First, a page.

Venables Bell & Partners
"My first job in advertising was in the mailroom of an old-school agency here in San Francisco. It was the ultimate internship because I got to know every player and department as I pushed my mailcart through the halls, which were filled with smoking and drinking and sadness."
"And while I wanted to be a copywriter, the experience of learning how the whole business works was invaluable. In a couple of months, I learned more than any 'marketing' degree could teach. Most importantly, I realized the creative I was seeing was not what I wanted to do. I wanted to work at that 'Silverstein Goodby' place down the street. Eventually, I did. Moral of the story: Soak it all up. There are no bad experiences."
Butler Shine Stern & Partners
My first job was at this tiny Swedish agency back in 2000. I was 21 and fresh out of ad school. Young and foolish obviously. Nothing short of an obsessed ad idealist. But I was fortunate enough to work with people who encouraged me to not just push the work but also allowed me to push back on clients that 'didn’t get it'. The agency had a rep to be a bit difficult to work with and I seem to remember other Swedish agencies calling us 'Advertising Taliban' or something of that nature. We had kind of a “take it or leave it” vibe. Went out of business two years later. Go figure. Haha.""
Back then it was 90% print and OOH. I was totally obsessed with Luerzers Archive and Wallpaper Magazine at the time. The Stella Artois “Reassuringly Expensive” print campaign is still one of my all-time favorites - the level of craft and clever simplicity is still super inspiring I think. How to tell a story with so much attitude using so little. And what it does for the brand perception. Amazing really. I loved making print ads and I still love making big billboard campaigns. The OOH portion of the Apple TV launch campaign is a great example of how my first job has impacted my career later on. Other than just living and breathing the Apple brand, I think a lot of what made me really wanna lean into the billboard portion and pushing that specific piece of the campaign was the fact that I started my career with this intense love for print and OOH. If my first job had been different, let’s say mostly writing for TV or interactive — I’m not so sure that would have been the case. I guess sooner or later the stars align and you get that opportunity to do what you love. That’s some magical Zen stuff right there, kids."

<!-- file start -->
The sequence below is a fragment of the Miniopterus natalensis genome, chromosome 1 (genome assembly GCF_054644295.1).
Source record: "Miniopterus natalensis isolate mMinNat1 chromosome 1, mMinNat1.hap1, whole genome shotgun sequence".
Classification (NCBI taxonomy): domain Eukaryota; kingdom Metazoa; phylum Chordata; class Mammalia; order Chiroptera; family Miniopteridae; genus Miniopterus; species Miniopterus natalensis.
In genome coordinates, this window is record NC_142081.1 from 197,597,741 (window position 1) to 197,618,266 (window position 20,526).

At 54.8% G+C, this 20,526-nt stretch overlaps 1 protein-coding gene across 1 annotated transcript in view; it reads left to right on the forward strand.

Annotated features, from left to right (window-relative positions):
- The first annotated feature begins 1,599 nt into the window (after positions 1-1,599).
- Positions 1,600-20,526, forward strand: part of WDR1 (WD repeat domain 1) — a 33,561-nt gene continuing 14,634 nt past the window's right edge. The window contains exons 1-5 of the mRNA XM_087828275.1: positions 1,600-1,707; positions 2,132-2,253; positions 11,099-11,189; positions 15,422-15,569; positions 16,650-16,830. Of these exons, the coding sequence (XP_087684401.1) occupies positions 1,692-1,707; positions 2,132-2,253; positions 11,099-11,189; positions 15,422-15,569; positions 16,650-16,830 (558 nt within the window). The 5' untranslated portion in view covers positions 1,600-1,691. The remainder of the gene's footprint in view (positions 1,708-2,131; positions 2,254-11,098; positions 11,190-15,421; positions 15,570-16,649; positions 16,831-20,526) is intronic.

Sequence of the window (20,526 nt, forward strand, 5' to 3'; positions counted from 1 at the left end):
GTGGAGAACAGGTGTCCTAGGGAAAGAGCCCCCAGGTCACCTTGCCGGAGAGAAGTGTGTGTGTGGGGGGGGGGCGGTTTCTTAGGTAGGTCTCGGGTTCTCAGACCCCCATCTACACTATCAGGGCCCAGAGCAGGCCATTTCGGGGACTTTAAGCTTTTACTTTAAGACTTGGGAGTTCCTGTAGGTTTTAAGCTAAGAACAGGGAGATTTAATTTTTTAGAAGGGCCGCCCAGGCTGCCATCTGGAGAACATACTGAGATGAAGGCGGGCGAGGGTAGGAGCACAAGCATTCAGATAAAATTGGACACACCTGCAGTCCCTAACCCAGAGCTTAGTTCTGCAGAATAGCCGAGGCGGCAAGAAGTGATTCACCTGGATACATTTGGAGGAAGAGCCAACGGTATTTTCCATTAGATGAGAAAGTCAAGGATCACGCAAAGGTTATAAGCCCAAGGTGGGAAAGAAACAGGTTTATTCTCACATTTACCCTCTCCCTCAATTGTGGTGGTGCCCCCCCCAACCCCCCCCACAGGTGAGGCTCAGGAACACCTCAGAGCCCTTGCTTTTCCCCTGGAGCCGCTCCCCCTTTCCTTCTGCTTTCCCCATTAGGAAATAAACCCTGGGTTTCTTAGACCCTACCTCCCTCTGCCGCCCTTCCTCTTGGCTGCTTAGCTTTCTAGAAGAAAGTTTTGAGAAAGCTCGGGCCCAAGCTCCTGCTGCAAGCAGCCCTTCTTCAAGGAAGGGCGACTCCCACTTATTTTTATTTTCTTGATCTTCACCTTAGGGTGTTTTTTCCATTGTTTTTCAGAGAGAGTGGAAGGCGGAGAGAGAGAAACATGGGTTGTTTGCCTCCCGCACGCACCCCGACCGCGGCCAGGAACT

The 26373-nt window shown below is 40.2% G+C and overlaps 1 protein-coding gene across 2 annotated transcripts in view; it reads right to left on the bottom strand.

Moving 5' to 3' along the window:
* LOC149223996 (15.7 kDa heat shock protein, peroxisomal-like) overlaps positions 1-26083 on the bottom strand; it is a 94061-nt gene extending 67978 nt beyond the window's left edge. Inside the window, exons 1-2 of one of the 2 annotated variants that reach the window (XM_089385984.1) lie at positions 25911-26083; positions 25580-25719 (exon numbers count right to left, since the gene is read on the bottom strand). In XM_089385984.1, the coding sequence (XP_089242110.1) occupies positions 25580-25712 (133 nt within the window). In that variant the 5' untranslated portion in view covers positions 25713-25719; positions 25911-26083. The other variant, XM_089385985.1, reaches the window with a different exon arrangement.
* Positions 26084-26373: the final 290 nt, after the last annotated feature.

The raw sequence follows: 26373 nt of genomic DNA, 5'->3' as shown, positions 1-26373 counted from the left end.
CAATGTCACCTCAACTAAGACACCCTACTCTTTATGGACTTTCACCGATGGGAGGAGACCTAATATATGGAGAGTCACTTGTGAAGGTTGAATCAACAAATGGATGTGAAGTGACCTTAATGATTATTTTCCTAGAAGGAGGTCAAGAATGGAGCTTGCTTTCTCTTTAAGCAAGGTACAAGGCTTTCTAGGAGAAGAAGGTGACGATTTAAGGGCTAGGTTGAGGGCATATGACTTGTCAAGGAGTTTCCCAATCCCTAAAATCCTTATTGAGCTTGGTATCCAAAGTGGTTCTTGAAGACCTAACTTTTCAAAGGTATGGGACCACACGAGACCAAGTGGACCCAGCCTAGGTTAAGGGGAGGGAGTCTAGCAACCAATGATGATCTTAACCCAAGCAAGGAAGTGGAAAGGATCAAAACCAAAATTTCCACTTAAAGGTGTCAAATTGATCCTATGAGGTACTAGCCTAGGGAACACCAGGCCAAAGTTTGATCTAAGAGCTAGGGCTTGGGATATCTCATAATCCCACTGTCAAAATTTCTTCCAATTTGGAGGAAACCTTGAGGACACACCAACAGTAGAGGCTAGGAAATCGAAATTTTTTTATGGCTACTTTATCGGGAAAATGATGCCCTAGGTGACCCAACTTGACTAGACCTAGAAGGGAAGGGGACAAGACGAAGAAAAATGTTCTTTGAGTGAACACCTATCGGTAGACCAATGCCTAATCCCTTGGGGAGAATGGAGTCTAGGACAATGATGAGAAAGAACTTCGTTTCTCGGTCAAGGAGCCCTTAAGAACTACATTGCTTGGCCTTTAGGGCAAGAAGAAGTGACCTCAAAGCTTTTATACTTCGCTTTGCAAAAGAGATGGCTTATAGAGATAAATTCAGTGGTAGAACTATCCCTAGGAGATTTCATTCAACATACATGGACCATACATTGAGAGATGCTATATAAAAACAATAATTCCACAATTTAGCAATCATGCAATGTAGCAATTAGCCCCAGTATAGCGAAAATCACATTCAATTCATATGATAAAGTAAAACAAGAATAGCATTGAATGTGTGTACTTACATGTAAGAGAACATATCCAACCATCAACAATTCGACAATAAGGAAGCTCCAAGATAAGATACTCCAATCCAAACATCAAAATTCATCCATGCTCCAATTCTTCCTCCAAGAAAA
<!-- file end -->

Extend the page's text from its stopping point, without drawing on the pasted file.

Chief Creative Officer
"Fresh out of Art Center with a hot book I caught the attention of a creative giant. Big talent, big guy. He used his 6’4” frame and a baseball bat to convince me to take less than the going rate for a jr AD with the promise that I would get credit on doing real work, right away. My first ad, a small budget TV spot I sold to the client by myself while he was out of town, won gold at the LA Addys. When the credits rolled he had put his own name as Creative Director, Copywriter and — wait for it — Art Director. I didn’t even call to quit. What I learned was it's good to work for creative giants, as long as they aren’t giant dicks."
Associate Partner, Director of Talent
Goodby, Silverstein & Partners